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What are purse bids? Explaining how promoters and boxers set up mandatory championship fights

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canelo-alvarez-unified-champion-matchroom-ftr Michelle Farsi/Matchroom Boxing

A purse bid is a method for promoters to bid and secure the rights to a professional boxing match and its undercard. It is also used to decide upon who can bid for a mandatory title challenge if the two fighters’ representatives are unable to come to their own agreement first.

For a standard purse bid, one fighter would agree to face another. Then registered promoters would be entitled to bid on the fight, assuming that the fighters had not already agreed to an offer from the respective promoters.

The promoter who makes the highest purse bid would be awarded the fight, and they would then have to produce a down payment or deposit before any action, with proceeds from the fight going ahead then being split between the fights. The proportion of the split is decided by formulae established by the relevant governing body e.g. the WBA, WBC, WBO and IBF governing bodies.

When one of these bodies mandates that a fight must take place between a title holder and a challenger, and both fighters elect to make the fight, promoters and managers will often engage in discussions to agree a split of the revenues. However, on occasions no agreement can be made and the rights to the fight then proceed to a purse bid where all registered promoters can throw their hats into the ring. A fee of around 10% of the fee is generally paid in advance as a kind of deposit.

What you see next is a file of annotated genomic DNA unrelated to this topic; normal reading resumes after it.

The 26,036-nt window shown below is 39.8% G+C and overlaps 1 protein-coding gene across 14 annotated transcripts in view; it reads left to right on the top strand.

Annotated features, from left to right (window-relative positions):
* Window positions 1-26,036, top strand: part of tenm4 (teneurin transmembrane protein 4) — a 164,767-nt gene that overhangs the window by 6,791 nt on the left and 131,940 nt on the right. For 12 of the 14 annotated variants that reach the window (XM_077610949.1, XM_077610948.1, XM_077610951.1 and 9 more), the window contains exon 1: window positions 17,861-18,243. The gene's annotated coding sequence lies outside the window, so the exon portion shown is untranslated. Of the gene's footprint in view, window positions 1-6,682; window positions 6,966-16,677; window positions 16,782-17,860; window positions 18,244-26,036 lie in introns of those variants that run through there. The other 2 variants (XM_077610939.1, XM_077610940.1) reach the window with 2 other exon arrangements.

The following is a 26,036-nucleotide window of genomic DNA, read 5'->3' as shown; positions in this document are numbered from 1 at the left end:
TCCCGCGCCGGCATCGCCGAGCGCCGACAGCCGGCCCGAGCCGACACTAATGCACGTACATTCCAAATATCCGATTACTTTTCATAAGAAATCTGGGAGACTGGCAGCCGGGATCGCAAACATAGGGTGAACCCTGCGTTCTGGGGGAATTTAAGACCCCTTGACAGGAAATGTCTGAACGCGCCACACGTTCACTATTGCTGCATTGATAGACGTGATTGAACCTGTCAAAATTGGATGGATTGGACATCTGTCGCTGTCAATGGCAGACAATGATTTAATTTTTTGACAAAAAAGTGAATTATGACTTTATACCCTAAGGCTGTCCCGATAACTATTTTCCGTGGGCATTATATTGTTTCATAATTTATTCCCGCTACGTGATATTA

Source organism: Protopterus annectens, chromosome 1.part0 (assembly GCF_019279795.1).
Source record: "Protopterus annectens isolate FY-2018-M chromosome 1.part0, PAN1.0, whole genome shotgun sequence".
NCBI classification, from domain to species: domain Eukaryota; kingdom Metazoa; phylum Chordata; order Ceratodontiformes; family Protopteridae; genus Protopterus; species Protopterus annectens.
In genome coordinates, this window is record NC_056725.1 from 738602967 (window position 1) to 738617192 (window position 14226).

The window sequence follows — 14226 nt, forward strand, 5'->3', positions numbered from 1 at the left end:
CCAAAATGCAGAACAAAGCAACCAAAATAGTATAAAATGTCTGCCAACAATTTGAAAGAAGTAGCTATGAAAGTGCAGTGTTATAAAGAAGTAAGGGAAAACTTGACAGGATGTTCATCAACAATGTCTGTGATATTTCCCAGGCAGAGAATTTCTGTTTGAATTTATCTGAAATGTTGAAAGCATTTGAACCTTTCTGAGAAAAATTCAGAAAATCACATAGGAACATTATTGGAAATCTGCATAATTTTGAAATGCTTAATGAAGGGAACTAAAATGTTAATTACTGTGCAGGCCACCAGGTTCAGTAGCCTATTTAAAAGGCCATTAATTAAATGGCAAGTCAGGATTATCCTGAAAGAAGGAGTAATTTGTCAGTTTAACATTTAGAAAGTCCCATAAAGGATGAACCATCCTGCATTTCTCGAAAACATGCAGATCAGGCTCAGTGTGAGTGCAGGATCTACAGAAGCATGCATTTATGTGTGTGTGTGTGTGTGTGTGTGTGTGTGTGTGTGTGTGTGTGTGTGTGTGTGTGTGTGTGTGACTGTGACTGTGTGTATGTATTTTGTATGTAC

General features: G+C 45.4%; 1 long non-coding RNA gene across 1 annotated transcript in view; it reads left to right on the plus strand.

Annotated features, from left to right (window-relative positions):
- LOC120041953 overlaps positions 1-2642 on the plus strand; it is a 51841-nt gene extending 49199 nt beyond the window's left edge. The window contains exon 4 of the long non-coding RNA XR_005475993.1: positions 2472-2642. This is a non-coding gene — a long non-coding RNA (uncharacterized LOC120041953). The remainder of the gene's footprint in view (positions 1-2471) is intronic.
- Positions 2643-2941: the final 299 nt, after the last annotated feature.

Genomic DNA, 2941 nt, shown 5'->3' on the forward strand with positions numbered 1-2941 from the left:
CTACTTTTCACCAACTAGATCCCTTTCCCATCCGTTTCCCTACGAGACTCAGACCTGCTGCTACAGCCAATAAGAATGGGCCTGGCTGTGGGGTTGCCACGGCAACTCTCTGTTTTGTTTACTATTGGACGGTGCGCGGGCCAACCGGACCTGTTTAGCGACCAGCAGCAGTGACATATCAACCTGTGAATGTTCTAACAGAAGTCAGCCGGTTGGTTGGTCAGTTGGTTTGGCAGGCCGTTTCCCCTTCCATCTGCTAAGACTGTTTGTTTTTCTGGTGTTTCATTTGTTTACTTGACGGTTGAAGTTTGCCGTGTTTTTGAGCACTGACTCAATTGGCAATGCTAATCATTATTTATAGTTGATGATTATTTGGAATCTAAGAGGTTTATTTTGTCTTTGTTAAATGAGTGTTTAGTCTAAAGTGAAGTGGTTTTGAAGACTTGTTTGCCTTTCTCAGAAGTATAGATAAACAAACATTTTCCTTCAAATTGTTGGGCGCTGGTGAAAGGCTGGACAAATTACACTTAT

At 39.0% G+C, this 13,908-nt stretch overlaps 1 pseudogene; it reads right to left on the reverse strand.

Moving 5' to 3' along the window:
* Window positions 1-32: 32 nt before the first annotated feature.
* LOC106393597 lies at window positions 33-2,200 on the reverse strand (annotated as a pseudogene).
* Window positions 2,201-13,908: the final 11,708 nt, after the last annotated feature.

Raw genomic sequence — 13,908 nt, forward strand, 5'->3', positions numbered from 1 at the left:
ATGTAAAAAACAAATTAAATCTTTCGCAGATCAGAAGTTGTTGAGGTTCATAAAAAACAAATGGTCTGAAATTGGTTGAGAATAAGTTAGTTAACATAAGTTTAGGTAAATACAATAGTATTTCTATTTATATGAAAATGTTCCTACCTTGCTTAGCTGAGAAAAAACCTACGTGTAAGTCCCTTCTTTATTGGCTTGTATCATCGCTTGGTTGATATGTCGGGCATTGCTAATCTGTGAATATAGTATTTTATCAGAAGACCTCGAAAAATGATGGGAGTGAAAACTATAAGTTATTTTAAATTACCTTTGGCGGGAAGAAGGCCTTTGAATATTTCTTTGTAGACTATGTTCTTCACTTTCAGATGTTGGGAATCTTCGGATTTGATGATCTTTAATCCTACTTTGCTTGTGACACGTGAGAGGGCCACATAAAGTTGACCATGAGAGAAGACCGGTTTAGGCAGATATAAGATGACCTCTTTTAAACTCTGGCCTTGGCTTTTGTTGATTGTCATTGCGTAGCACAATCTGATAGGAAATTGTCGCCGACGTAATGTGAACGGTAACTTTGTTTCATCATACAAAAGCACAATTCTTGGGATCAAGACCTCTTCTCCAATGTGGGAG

Which fighter gets more purse money?

The formula for a split tends to be that the belt holder will be entitled to a larger split of any revenue.

An example of a purse bid process for a mandatory title fight is the 2015 bout between Wladimir Klitschko and Tyson Fury. Fury was the WBA’s mandatory challenger for Klitschko. The Ukrainian’s representatives, K2 promotions, and Fury’s Mick Hennessey engaged in talks to decide the revenue split for the upcoming fight, however neither camp was able to come to an initial agreement with the other side.

As a result the WBA ordered the pair to put the fight to a purse bid, which would have let any promotional organisation or individual promoter put in a bid of their own, with the highest value winning the chance to promote the show. However, in the interim period the two fighters were able to come to their own agreement and a purse bid did not go through in the end.

A more recent purse bid that did go through is the one for George Kambosos Jr. and unified lightweight champion Teofimo Lopez. Lopez was unable to agree terms with his promoters, Top Rank, and so his fight against his IBF mandatory challenger went to a purse bid. While Lopez’s Top Rank team made a bid, it was ultimately won by rivals Triller, who gained the rights to show the fight.

Some of the bodies can exercise a degree of control over the fight if they do not believe that the level of a purse bid is correct or is too low. 

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